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Pen-y-Bont Business Commits to Welsh Government’s Older Workers Campaign

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This article has been submitted by The Welsh Government 

Pen-y-Bont-based business owner has been selected to feature in a new Welsh Government campaign designed to challenge stereotypes and show ’people don’t have a best before date’.

Jacqueline Cooling, 68, launched her Maid Perfect cleaning business eight years ago, when she moved to Pen-y-Bont, near St Clears. With a staff of seven in her growing empire, mainly in their 50s and 60s and all working hours to suit their lives, Jackie values skills such as intelligence, trustworthiness and a friendly nature above all else – and her approach is proving perfect for the bottom line.

Jackie is supporting the Welsh Government’s Age of Investment initiative launched during Skills for Work Week, which highlights to employers across Wales the importance of retaining their older workers.

It warns employers that within the next five years, one in three people of working age will be over fifty. Therefore, investing in skills throughout an employee’s working life has never been more important.

With husband Brian, Jackie, who is originally from Newport, had always wanted to live closer to the sea and after retiring from her job as a civil service manager found the perfect barn conversion project in Carmarthenshire.

She read a magazine article about Prime Cymru, a Prince’s Trust initiative committed to helping people over 50 back into work, so she got in touch with the Llandovery branch.

“They were fantastic,” she says. “They couldn’t do enough and my mentor Louise was invaluable in helping with things like tendering, terms of contracts and health and safety.

“My first employee, Clive, also came through Prime Cymru. I haven’t intentionally taken on mature people but when I’ve read through their application form or conducted a telephone interview I’ve been impressed by their skills and experience, and it just so happens they are older. One of my workers thought she didn’t stand a chance because of her age but she ticked all the boxes.

“I look for intelligence, a good memory, good people skills and a sociable nature. It’s also essential that they are trustworthy. I invest in training, with a training plan for all new starters, and I work with them myself for up to four visits if necessary. Everyone’s idea of cleanliness is different and clients don’t always want the same thing – a farmer’s wife always wants a clean floor.”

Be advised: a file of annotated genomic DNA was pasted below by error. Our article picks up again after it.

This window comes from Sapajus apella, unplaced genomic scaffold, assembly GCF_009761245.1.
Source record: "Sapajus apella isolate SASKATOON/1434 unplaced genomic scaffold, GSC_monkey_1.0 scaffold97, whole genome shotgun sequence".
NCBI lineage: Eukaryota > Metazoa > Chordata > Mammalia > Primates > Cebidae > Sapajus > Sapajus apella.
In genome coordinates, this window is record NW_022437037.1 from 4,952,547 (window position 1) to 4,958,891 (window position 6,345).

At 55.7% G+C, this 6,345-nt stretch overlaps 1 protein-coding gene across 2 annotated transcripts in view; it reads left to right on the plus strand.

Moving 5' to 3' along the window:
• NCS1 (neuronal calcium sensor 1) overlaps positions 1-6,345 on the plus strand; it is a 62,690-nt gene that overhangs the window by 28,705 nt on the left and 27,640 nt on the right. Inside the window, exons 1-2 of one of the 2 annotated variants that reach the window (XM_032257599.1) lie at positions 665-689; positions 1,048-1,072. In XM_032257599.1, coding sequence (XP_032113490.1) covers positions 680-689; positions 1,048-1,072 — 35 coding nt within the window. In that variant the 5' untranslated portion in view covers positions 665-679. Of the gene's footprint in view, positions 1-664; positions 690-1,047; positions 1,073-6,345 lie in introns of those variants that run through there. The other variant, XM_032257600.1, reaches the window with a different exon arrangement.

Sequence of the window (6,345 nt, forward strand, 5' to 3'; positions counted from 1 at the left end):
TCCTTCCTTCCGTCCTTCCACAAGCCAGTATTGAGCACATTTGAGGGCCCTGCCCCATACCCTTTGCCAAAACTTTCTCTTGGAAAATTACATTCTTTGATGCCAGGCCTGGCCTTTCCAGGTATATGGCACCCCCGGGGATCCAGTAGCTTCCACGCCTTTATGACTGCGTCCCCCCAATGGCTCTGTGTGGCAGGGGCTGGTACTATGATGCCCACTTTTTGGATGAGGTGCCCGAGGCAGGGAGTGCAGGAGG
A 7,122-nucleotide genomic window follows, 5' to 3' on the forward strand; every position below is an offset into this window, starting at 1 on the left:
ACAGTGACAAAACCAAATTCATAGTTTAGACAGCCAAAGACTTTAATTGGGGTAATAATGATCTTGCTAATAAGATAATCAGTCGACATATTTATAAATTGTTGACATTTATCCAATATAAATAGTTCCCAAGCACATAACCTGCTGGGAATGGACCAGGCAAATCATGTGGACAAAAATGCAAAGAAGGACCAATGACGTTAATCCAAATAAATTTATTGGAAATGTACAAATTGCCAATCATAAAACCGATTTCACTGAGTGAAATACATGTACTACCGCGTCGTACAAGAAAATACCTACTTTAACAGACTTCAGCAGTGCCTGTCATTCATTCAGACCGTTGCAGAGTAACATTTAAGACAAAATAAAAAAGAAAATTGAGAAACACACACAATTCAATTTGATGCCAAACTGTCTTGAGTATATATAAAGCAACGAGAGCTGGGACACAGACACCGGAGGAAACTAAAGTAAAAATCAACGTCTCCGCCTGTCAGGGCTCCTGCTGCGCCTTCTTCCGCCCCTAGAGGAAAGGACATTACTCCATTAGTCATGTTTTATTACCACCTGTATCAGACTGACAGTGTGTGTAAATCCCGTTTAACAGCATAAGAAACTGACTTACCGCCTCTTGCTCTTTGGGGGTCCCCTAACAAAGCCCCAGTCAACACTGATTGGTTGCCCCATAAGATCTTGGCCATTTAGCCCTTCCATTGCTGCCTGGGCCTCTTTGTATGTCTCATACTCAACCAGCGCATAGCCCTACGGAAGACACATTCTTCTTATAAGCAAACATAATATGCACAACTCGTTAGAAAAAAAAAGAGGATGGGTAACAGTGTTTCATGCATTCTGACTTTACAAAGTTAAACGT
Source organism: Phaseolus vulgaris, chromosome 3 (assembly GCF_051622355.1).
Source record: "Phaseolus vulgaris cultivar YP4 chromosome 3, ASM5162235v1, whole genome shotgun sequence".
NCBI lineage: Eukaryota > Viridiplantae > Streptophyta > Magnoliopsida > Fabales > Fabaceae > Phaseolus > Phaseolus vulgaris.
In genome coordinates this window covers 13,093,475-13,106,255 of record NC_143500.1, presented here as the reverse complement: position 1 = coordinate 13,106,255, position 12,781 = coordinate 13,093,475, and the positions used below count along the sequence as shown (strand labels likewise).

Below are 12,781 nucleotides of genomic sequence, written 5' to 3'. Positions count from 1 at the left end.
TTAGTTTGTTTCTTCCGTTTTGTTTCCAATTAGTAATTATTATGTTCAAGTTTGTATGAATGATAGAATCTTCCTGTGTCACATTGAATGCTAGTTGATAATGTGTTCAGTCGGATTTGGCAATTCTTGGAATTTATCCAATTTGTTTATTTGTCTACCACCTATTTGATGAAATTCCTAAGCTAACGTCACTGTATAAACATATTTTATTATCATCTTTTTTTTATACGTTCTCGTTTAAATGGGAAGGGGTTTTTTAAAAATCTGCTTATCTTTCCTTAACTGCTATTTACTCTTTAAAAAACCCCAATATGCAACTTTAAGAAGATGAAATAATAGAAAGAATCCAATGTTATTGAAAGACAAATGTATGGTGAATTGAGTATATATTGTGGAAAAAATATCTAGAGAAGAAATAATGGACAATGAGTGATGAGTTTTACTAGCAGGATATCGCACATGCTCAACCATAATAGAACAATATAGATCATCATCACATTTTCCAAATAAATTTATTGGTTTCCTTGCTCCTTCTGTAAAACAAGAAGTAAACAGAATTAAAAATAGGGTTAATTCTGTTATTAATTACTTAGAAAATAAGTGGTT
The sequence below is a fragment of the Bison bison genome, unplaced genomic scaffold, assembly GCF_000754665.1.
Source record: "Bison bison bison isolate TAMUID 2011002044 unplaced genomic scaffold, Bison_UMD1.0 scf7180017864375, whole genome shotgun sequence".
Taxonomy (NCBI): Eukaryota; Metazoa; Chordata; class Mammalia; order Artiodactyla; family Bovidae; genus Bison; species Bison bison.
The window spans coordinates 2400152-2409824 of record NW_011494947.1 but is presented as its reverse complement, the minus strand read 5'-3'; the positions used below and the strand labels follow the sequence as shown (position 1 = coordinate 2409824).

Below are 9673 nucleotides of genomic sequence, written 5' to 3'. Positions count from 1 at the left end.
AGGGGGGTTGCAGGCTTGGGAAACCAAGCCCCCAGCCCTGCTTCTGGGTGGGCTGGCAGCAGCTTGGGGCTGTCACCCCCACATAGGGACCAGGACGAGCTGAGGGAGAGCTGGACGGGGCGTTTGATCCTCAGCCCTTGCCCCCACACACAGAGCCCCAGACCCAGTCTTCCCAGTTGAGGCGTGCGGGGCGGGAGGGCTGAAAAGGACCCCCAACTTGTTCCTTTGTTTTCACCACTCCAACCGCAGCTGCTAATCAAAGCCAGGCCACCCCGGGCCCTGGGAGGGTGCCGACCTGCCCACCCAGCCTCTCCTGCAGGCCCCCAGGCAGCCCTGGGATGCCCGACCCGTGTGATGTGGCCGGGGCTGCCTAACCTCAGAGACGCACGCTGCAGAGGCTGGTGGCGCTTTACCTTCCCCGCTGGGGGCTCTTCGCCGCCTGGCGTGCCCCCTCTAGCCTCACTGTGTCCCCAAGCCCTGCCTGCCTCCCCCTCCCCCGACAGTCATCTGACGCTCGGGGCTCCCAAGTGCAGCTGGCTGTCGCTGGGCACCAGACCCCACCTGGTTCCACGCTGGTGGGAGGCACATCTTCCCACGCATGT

Sadly, Brian died four years into their new life, leaving Maid Perfect as an even greater lifeline for Jackie as she integrated into her new community.

Impressive business growth led to a Prime Cymru award and Jackie’s daughter, Lisa, is now set to move to Carmarthenshire to become a partner in the firm.

“I love running Maid Perfect, it gives me a social life,” says Jackie. “I really enjoy my work as it gives me purpose, and I’ve no plans to retire – when my daughter moves down, I have a feeling it’s about to surge.”

As part of Age of Investment, the Welsh Government has teamed up with BITC Cymru, Learning and Work Institute and Older People’s Commissioner to launch the ‘People Don’t Have a Best Before Date’ campaign, designed to challenge the stereotypes of older workers and demonstrate their value in the workplace.

Jackie is one of eleven workers selected from a cross-section of exemplar Welsh businesses that have shown a commitment to investing in an all-age workforce to feature in the campaign. It will combine radio and digital advertising and downloadable advice guides and toolkits to illustrate to employers the tangible business benefits of creating a skilled, effective, multi-generational workforce.

 Commenting on the launch of this campaign and highlighting why it has never been more important for companies to recognise how valuable their older worker are.

Skills and Science Minister, Julie James, said:  

“Older workers are vital for the future prosperity of our economy and our businesses. Retaining people, developing their skills throughout their working life and recruiting older workers has never been more critical to business survival as well as growth.

“Our workforce in Wales is getting older and young people joining the labour market will not fill all of the vacancies. This campaign is designed to encourage all employers – but particularly SMEs where the loss of skills and cost of recruitment can be more consequential – that they need older workers to survive and grow.

“We hope it will reinforce the issue to Welsh businesses of all sizes and give them practical advice on how they can manage and retain the skills and experience of their older workers, and appeal to the market of older recruits.”

For employers looking for more information on how they can invest in the skills of their older workers, the Welsh Government’s Skills Gateway for Business – https://businesswales.gov.wales/skillsgateway/ has a range of advice and guidance.